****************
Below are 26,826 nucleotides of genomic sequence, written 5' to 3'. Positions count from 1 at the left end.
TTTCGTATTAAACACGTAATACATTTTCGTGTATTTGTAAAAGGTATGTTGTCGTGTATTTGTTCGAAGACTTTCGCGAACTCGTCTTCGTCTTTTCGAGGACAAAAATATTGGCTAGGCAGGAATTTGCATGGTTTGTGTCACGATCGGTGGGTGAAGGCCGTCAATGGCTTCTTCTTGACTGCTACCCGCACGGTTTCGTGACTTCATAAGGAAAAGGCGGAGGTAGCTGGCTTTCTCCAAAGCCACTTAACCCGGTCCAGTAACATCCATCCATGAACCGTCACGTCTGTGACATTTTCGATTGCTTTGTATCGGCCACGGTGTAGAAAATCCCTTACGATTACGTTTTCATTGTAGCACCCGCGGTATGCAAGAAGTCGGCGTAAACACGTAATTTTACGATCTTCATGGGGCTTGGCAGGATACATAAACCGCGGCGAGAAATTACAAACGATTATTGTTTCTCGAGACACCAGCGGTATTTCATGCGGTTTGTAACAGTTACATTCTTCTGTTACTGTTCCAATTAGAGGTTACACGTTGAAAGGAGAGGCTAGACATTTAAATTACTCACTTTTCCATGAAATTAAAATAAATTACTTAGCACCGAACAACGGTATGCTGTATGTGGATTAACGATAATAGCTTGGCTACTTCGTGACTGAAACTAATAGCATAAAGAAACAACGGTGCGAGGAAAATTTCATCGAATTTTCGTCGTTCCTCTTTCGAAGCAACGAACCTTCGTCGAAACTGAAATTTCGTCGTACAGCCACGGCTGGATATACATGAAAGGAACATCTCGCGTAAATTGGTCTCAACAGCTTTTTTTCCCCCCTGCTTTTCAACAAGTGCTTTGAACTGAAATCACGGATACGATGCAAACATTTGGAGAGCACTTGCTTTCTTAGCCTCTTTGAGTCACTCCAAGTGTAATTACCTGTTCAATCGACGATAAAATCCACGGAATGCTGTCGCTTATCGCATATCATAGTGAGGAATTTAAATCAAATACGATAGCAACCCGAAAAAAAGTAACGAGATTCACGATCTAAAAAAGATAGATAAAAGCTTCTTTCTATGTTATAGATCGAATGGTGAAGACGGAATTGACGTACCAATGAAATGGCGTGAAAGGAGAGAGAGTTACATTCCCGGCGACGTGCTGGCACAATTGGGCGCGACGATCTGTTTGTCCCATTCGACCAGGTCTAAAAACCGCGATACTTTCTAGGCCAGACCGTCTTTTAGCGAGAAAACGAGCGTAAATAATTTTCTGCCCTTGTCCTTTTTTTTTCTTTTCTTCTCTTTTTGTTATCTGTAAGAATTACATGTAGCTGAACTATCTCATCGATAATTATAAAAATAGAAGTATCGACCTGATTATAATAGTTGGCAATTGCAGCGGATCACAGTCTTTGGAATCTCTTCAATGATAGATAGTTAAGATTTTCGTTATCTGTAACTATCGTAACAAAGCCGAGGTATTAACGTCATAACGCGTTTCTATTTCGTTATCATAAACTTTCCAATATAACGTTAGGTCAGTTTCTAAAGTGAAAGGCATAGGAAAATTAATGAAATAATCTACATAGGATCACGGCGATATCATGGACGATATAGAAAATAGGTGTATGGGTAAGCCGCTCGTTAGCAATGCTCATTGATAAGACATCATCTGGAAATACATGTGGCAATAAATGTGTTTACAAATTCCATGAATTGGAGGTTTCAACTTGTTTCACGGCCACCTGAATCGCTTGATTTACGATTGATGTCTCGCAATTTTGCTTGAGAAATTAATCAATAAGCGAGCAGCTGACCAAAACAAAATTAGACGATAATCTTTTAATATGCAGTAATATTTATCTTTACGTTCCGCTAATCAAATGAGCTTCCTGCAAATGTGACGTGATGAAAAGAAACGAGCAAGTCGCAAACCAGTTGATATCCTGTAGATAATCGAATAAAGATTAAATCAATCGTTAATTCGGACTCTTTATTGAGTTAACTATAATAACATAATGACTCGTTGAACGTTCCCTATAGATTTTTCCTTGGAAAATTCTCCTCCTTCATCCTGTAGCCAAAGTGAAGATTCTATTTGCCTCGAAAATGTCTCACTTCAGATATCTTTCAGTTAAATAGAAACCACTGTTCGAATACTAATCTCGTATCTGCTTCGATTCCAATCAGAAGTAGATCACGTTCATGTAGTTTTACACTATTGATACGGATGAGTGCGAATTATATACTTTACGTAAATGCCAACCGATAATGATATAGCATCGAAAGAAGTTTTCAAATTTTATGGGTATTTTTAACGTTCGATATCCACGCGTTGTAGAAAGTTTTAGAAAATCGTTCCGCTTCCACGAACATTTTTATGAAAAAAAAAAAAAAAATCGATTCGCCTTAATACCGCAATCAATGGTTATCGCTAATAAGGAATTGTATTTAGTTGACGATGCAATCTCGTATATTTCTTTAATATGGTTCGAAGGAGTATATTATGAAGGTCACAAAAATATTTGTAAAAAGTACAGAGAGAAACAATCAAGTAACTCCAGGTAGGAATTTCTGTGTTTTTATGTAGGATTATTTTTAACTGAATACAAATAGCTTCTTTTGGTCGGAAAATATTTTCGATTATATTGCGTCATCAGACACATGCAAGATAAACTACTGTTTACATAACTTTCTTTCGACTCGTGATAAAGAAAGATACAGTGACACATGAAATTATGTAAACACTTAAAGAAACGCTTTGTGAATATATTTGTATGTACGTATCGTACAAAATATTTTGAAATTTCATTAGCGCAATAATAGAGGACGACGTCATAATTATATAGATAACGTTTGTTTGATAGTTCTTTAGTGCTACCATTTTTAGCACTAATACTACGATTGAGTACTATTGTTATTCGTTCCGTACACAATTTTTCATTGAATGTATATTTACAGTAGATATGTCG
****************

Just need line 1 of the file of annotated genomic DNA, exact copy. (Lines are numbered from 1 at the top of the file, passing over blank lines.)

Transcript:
Below are 26,826 nucleotides of genomic sequence, written 5' to 3'. Positions count from 1 at the left end.